I've been to more than 75 film festivals over the last ten years, so please believe me when I say that each one always offers a movie about "a couple mourning the loss of a child." Sundance, Tribeca, Toronto, all of them. I'm pretty sure it's a requirement, along with the melodramas about single moms, the Holocaust documentaries, and something weird from Gregg Araki. So I suppose I could be forgiven for almost overlooking 'Rabbit Hole'. Based only on the festival guide, I knew that the film starred Aaron Eckhart, Nicole Kidman, and Dianne Wiest, that it came from John Cameron Mitchell (the director of 'Shortbus' and 'Hedwig and the Angry Inch'), and that it was about (you guessed it) an unhappy married couple who are mourning the loss of their four-year-old son.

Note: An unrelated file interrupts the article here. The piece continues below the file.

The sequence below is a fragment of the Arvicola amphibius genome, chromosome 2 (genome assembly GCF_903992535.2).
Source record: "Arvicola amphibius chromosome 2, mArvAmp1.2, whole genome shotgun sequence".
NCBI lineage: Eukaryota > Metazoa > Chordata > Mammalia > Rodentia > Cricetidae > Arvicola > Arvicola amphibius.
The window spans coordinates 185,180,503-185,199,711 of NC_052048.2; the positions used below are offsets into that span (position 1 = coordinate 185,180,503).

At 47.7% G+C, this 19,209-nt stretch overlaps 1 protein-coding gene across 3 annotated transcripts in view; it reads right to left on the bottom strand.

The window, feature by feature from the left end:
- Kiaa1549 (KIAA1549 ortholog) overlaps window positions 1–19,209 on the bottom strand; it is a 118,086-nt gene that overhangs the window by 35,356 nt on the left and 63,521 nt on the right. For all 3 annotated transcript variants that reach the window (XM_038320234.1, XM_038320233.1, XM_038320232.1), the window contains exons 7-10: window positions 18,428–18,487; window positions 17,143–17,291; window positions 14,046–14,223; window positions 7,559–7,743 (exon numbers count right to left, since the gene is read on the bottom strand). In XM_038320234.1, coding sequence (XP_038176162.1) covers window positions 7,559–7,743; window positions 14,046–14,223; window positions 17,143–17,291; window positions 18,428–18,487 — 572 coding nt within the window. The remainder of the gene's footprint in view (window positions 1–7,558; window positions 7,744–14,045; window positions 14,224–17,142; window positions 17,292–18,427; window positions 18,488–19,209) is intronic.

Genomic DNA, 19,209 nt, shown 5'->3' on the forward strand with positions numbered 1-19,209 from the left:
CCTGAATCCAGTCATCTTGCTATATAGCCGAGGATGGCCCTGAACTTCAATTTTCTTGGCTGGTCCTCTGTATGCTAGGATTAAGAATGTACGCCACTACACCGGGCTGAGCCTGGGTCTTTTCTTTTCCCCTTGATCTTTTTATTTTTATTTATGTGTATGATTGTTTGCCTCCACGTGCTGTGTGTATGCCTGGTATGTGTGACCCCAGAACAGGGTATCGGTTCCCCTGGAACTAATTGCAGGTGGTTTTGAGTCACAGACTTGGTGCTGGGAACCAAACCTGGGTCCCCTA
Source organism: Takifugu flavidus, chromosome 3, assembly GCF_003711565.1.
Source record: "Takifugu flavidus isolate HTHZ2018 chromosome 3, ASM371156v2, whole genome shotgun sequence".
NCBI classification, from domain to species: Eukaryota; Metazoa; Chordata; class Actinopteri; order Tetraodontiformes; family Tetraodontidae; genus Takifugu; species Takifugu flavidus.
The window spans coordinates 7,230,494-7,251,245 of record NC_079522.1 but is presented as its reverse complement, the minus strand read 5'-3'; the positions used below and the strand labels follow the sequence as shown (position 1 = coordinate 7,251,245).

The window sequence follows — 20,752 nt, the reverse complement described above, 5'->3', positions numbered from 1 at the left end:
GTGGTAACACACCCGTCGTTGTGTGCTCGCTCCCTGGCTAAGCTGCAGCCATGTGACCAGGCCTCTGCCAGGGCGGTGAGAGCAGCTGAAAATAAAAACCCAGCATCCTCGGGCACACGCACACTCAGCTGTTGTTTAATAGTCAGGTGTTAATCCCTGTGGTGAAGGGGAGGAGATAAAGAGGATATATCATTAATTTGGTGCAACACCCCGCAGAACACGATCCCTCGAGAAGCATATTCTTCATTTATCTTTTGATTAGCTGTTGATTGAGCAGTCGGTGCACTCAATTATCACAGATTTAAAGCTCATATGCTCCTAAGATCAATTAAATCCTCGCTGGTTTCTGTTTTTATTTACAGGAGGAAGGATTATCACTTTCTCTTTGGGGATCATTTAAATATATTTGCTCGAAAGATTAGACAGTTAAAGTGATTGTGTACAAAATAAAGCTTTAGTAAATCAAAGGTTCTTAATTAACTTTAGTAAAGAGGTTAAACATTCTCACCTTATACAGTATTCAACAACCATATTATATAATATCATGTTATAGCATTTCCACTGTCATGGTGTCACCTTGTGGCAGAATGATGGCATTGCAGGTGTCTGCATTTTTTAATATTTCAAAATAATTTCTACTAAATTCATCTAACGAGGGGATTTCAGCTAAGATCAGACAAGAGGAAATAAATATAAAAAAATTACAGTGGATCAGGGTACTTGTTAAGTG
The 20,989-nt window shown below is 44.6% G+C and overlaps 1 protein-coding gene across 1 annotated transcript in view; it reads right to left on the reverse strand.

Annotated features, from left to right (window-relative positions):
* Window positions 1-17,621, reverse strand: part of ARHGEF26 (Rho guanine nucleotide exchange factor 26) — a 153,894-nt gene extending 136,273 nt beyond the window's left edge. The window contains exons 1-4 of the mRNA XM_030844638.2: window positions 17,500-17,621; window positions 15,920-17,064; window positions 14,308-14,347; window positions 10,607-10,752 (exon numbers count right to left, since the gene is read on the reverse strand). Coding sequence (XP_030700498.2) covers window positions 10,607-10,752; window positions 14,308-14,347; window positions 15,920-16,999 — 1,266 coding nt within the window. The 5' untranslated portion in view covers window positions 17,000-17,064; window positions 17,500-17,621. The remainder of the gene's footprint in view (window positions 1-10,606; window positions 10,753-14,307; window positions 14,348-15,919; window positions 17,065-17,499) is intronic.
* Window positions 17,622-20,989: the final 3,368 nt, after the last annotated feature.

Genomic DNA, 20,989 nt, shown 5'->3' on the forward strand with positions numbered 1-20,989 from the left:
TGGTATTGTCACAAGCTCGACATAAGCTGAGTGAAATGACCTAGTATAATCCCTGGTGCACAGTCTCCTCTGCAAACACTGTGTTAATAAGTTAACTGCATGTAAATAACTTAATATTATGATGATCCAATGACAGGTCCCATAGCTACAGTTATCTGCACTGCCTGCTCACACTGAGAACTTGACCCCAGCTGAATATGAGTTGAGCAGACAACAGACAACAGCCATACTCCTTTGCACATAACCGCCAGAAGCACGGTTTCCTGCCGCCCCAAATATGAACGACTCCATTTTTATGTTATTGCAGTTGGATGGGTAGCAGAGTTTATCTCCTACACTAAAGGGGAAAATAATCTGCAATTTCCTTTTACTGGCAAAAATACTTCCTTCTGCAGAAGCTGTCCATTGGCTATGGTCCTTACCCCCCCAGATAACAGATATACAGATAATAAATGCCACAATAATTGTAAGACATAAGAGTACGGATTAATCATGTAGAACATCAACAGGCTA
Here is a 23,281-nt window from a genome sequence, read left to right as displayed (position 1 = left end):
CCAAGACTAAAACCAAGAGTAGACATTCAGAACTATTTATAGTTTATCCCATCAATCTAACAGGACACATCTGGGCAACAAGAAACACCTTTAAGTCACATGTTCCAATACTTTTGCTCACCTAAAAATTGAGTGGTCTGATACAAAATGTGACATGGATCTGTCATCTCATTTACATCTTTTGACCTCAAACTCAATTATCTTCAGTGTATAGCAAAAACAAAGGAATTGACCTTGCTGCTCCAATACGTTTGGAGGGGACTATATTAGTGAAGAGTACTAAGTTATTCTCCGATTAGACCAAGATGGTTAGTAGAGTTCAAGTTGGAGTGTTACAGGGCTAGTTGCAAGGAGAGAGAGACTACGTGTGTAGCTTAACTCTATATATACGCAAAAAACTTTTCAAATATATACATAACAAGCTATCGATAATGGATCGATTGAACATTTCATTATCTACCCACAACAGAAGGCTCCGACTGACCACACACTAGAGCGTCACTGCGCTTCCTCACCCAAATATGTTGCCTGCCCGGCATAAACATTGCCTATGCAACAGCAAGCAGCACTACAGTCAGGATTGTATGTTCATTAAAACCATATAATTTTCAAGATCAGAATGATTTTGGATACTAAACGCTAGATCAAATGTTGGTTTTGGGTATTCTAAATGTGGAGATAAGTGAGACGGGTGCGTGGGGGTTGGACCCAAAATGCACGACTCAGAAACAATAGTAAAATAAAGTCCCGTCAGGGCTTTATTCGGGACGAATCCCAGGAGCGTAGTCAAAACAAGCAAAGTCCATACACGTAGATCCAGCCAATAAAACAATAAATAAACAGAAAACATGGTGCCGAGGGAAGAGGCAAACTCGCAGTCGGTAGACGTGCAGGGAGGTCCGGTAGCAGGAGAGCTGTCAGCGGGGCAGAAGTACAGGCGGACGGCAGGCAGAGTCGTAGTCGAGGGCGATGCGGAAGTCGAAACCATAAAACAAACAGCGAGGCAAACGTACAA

But I'm here to see movies, and I certainly like all of the names mentioned above, so in I walked to 'Rabbit Hole', simply hoping that the film wouldn't be too sappy, predictable, or manipulative.
What I ended up watching is, quite simply, one of the best films I've ever seen at a festival. I've always contended that there's no such thing as a "flawless" film, but now I'm going to amend that phrase to read "There's no such thing as a perfect film." Because 'Rabbit Hole' is, as far as I can tell, pretty much flawless.